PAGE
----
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Safety gaps worry feds

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The U.S. Department of Labor is threatening to yank the state’s authority to oversee safety and health in Hawaii’s workplace, in light of "serious performance problems."

Hawaii labor inspections have decreased to 426 in 2009 from about 4,000 in 1984, when the state assumed the authority to oversee workers’ safety, said David Michaels, the federal department’s assistant secretary for occupational safety and health.

In a Sept. 23 letter to Gov. Linda Lingle, Michaels said enforcement staffing has been reduced to 12 from 27 positions in Hawaii, well below a court-mandated compliance agreement of 18.

Michaels said federal officials also had concerns about the degree of training provided to compliance officers, including the lack of trained staff.

Michaels is asking the state to voluntarily suspend its authority so that federal officials can "provide enforcement assistance for a period of time."

He said if the state does not voluntarily suspend its authority, federal labor officials will seek legal action to revoke Hawaii’s authority to oversee workers’ safety.

Michaels said federal officials would be able to assume limited enforcement responsibility in the state while allowing Hawaii to continue operating its worker safety inspection program.

HAWAII’S OSHA STAFFING SHRINKS

Funded job positions with Hawaii’s Occupational Safety and Health Division:

Year Positions
2006 64
2007 64
2008 67
2009 67
2010 55
2011 42

Source: State Senate Committee on Labor

 

OSHA CONCERNS

» Hawaii voluntarily reduced base funding by $148,400, declined to accept an available $67,300 increase in funding and has requested "deobligation" of $600,000 in unspent funds.
» Enforcement program seriously understaffed, unable to meet minimum expectations.
» Only 12 allocated compliance officers, well below the court-mandated staffing benchmark of 18.
» Decrease in inspections from about 4,000 per year in 1984 to 426 in 2009.

Source: Sept. 23 letter from U.S. Department of Labor

"If funding and full staffing are restored to the Hawaii occupational safety and health program, we are hopeful that the program can regain it previous level of effectiveness," Michaels said.

Under the worker safety program, the state splits the cost of enforcement and consultation with the federal government.

Michaels said while some states contribute more than 50 percent to the program, Hawaii has not done so.

He said in the fiscal 2010 budget, the state has reduced costs, not using 50 percent of its $1.6 million federal grant.

"As a result of these funding problems, the state enforcement program is seriously understaffed and unable to meet even the minimum expectations of an effective state plan," Michaels said.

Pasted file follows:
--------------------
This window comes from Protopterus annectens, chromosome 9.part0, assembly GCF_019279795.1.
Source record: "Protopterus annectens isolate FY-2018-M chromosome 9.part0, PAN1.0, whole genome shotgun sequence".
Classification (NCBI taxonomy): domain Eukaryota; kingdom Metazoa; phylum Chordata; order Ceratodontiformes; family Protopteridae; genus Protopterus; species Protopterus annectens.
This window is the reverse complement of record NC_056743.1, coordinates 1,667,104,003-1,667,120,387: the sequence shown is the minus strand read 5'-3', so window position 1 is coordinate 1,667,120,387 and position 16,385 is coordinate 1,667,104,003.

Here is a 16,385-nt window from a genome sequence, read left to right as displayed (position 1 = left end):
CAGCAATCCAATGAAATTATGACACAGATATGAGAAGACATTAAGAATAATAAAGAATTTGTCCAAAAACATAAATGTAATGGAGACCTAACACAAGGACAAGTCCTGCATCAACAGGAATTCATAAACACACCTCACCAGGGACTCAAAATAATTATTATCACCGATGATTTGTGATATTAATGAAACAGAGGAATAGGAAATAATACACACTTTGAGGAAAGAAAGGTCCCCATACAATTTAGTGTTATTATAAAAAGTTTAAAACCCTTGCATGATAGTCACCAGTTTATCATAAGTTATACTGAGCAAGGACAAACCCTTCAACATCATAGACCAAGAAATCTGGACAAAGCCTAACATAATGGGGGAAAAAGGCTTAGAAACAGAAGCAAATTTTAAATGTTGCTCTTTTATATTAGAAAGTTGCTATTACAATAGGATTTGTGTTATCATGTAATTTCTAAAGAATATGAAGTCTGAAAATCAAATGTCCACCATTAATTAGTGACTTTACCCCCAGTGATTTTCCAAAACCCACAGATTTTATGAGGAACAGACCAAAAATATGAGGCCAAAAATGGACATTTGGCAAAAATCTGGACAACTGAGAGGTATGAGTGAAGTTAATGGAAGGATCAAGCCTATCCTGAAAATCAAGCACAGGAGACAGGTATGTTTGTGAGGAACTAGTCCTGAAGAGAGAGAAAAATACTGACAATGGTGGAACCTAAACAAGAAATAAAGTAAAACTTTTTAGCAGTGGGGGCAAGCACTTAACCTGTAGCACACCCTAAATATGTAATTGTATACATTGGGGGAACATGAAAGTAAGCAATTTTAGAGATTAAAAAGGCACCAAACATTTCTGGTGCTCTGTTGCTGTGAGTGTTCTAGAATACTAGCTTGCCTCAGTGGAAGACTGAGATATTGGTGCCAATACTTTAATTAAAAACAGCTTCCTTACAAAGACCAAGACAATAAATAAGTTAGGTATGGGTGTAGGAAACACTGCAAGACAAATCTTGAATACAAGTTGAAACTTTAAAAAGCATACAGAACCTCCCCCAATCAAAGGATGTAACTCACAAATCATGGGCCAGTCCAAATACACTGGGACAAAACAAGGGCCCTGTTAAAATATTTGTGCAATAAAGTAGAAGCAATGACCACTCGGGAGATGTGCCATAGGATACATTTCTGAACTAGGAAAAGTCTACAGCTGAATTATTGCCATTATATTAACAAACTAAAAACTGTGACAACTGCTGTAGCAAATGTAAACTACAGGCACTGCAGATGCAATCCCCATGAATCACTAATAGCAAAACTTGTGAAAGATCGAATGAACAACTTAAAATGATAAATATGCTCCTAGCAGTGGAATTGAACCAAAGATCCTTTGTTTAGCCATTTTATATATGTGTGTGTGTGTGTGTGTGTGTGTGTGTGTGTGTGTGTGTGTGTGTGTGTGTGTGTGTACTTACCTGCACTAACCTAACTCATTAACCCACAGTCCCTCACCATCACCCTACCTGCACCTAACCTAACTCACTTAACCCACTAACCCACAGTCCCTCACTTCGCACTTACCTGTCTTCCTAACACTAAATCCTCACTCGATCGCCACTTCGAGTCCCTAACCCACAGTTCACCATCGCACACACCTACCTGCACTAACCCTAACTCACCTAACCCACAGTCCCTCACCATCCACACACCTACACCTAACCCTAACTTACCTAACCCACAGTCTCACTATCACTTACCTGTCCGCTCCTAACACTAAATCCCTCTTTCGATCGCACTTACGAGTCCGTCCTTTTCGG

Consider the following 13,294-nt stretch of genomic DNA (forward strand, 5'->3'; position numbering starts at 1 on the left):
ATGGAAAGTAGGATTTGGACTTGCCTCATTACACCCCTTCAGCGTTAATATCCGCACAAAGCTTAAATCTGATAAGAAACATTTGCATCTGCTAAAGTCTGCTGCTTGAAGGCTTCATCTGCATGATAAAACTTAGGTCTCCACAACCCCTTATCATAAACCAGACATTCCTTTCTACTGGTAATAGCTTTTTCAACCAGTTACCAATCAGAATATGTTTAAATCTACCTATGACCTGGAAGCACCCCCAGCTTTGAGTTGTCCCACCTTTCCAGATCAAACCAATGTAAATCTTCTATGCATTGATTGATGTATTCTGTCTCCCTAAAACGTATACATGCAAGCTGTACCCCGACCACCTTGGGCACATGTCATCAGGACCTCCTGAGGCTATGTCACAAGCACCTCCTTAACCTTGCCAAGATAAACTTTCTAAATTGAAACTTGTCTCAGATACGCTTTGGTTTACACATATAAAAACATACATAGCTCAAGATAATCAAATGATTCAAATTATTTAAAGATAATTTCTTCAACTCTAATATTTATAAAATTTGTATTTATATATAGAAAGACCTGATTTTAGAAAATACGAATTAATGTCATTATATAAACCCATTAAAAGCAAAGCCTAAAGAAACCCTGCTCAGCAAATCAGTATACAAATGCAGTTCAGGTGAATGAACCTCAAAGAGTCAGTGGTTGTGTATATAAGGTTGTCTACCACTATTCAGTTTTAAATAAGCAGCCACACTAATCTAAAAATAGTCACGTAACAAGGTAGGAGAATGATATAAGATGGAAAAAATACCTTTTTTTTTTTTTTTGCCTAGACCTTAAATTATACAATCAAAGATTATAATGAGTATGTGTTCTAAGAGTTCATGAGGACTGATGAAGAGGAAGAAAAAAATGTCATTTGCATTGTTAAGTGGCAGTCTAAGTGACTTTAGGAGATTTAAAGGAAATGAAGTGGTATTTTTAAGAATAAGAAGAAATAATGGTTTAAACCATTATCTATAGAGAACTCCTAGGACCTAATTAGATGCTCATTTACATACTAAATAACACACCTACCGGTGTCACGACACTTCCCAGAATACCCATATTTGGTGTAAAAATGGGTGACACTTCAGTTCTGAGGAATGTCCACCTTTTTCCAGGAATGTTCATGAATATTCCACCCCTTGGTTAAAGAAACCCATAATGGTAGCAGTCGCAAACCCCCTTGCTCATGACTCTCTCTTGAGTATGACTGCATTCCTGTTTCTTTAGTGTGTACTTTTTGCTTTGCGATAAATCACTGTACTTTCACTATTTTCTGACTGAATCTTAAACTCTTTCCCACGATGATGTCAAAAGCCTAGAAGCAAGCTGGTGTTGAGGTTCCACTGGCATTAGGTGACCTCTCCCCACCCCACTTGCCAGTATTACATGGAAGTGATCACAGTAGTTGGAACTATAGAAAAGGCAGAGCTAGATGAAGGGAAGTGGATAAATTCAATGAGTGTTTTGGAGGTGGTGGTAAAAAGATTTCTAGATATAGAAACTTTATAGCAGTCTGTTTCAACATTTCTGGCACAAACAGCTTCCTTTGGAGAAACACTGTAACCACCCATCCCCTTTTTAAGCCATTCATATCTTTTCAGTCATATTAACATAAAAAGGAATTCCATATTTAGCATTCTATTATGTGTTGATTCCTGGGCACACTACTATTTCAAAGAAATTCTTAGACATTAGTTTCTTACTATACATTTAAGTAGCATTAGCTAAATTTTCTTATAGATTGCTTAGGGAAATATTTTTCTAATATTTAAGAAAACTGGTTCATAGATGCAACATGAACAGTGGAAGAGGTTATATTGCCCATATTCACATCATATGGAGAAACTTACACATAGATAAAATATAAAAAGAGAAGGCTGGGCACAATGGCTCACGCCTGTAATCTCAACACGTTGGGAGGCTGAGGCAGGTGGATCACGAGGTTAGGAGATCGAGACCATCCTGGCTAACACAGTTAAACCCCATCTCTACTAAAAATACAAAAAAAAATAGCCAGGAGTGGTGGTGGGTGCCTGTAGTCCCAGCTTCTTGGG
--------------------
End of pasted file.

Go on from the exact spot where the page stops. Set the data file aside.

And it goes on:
Interim state Labor Director Pearl Iboshi said the number of inspectors has decreased in the past few years, but there has not been any noticeable increase in workplace injuries.

"In terms of accidents, we’ve been pretty good," she said yesterday.

Iboshi said there are fewer inspectors because many have left or retired, and the state has been unable to fill the positions because it does not pay as much as the private sector. The starting salary for a safety inspector is $33,756.

Iboshi said the state Labor Department is planning to add two inspector positions and one other in the foreseeable future.

She said the department is not planning to relinquish any part of its authority to federal officials.

Iboshi said the department believes it can rebuild the inspection staff and handle the problem itself and has been in close communication with the federal regional labor administrator.

"We will work with them to have them approve our plan going forward and make sure that they recognize the steps we’re taking to regain compliance with standards," she said.

House Labor Chairman Karl Rhoads (D, Kakaako-Downtown) said he was worried about public safety, including the department’s lack of annual elevator inspections.

"The longer the gap … the more likely something will go wrong," he said.

Rhoads said he feels the state administration should have funded the positions in occupational safety to take advantage of federal matching funds totaling $600,000.

Rhoads said he feels the department’s refusal to match the grant money was "penny-wise and pound-foolish" and contributed to federal officials taking a hard stance.

"It’s a disturbing letter, no doubt about it," he said.

Hawaii Laborers’ Union government relations director Al Lardizabal said he thinks the state should be working collaboratively with the unions to help in conducting labor inspections.

Lardizabal said federal inspectors are already stretched and cover a large area, and he is afraid federal intervention will cause longer delays in construction projects.

 

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